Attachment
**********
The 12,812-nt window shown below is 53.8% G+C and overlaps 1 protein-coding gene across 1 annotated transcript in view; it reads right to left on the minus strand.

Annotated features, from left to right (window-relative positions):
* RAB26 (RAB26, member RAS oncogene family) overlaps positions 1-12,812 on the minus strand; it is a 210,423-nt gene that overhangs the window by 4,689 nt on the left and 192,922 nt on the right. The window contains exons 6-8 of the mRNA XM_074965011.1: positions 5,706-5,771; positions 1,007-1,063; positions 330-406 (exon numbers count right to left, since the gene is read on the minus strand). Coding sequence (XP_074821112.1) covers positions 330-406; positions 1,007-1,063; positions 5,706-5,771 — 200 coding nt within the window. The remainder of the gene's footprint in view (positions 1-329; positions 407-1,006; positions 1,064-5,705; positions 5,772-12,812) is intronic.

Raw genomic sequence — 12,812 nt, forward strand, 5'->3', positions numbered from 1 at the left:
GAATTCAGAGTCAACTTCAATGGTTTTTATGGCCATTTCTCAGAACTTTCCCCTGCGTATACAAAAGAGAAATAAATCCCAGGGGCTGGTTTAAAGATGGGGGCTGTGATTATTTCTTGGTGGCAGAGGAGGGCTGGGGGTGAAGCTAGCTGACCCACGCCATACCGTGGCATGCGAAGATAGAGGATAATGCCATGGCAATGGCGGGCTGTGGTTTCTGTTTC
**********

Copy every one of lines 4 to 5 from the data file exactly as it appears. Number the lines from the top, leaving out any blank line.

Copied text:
Raw genomic sequence — 12,812 nt, forward strand, 5'->3', positions numbered from 1 at the left:
GAATTCAGAGTCAACTTCAATGGTTTTTATGGCCATTTCTCAGAACTTTCCCCTGCGTATACAAAAGAGAAATAAATCCCAGGGGCTGGTTTAAAGATGGGGGCTGTGATTATTTCTTGGTGGCAGAGGAGGGCTGGGGGTGAAGCTAGCTGACCCACGCCATACCGTGGCATGCGAAGATAGAGGATAATGCCATGGCAATGGCGGGCTGTGGTTTCTGTTTC